AgriLifeExtensionsoiltestin.cfm AgriLife Extension soil testing program wins environmental award
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AgriLife Extension soil testing program wins environmental award

Program credited with reducing agricultural fertilizer use and runoff

Texas AgriLife Extension Service has won the 2009 Texas Environmental Excellence Award in agriculture for a program that protects the environment by helping farmers reduce the amount of fertilizers they use.

The award, presented in 10 categories each year by the Texas Commission on Environmental Quality, celebrates "the bold efforts of citizens, communities, businesses and organizations to preserve and protect the Texas environment."

The award was presented to AgriLife Extension employees by Gov. Rick Perry at a ceremony held recently in Austin.

The "Nutrient Management Education in the Rio Grande Valley" program started in 2002 and has so far saved farmers from having to buy and broadcast more than seven million pounds of fertilizers worth $2 million, said Dr. Enrique Perez, an AgriLife Extension agent, in Cameron County, and program educator.

"That's millions of pounds of nitrogen and phosphorus that otherwise would have ended up in the watershed of the Arroyo Colorado," he said.

The Arroyo Colorado is a 90-mile long river that runs the length of the Rio Grande Valley and serves as a sort of drain for water extracted from the Rio Grande for industrial, municipal and agricultural uses, Perez said.

The Arroyo's watershed covers most of Hidalgo, Cameron and Willacy counties, home to about one million people, according to a 2006 Census report.

"The Arroyo Colorado is very important to the ecology of South Texas," he said. "Unfortunately, because it serves as a drain for this area, the Arroyo is on the state's list of impaired waters."

Perez said the object of the program was to reduce the amount of fertilizer ending up in the Arroyo from the agricultural industry.

"The key to all of this was encouraging growers to test their soils to determine how much fertilizer their soils really needed, if any," he said. "We were convinced that, short of a soil test, growers were over-fertilizing to be on the safe side, as far as crop production was concerned. But runoff carries excess fertilizers to the Arroyo and contributes to the problems there."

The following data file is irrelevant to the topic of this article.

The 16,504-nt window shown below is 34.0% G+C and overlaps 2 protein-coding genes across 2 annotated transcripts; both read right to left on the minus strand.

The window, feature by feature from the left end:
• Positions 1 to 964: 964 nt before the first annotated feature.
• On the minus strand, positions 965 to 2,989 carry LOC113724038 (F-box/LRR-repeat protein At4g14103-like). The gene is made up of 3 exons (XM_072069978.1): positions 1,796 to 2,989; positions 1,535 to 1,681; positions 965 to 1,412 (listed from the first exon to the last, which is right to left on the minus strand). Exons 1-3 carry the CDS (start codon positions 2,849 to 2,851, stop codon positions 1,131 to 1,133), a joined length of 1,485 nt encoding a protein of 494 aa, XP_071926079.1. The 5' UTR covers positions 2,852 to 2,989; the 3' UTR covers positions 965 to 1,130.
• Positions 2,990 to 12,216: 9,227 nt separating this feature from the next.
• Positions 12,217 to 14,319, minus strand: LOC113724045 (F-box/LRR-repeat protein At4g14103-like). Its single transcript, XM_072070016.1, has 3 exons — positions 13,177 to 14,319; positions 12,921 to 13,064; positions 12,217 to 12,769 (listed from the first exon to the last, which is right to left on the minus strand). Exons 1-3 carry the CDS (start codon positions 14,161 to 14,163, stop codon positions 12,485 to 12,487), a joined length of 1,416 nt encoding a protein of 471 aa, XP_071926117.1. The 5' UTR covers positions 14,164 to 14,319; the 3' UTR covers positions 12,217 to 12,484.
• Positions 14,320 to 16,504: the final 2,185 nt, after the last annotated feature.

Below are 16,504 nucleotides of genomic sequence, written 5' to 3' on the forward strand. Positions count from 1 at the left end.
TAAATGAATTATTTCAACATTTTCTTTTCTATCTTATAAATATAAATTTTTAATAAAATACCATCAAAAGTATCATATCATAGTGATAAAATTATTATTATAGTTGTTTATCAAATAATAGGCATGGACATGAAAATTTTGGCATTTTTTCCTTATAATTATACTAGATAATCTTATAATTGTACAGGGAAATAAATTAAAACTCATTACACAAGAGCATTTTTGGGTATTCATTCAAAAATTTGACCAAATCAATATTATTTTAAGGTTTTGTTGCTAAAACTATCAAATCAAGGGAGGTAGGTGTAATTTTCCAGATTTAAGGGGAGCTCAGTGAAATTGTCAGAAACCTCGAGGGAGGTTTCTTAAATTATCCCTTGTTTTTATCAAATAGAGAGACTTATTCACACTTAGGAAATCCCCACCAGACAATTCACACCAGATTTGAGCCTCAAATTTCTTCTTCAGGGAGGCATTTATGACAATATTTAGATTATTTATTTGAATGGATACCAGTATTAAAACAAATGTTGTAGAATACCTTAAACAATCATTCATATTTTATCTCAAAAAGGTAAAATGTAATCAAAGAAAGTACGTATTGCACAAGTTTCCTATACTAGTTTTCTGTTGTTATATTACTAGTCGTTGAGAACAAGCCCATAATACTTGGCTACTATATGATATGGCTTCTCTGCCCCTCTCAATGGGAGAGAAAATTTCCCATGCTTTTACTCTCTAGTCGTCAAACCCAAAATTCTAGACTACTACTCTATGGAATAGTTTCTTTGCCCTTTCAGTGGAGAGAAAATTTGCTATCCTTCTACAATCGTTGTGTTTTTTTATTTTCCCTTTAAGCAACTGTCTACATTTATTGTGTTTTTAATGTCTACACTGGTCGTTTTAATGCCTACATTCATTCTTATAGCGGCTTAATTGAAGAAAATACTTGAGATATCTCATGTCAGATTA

Through educational workshops and field days, more than 1,400 growers have received soil probes, testing forms and bags to collect soil samples. They are sent to Texas A&M University's Soil, Water and Forage Testing Laboratory in College Station for analysis.

More than 3,000 soil samples representing more than 120,000 acres in the three-county area were tested and analyzed, Perez said. Soil fertility results are returned to growers, along with nutrient management recommendations.

"Using less fertilizer not only helps the environment, it helps growers save money," Perez said. "No grower wants to buy and use more of these costly fertilizers than they have to."

In presenting the award, Perry noted that the program's success will contribute to the continued viability of agriculture in South Texas.

"By teaching best practices of soil testing, proper fertilizer application and other conservation measures, the Texas AgriLife Extension Service benefits both the environment and the Valley's agricultural industry--clearly motivating generations to come," Perry said.

In addition to Perez, others who helped put together the multi-year educational and training program include Omar Montemayor, an AgriLife Extension agent from Starr County; Brad Cowan, an AgriLife Extension agent in Hidalgo County; and AgriLife Extension specialists Dr. Mark McFarland and Dr. Tony Provin in College Station.

The soil testing is partially subsidized by the Rio Grande Basin Initiative, a project administered by Texas A&M AgriLife's Texas Water Resources Institute, Perez said.



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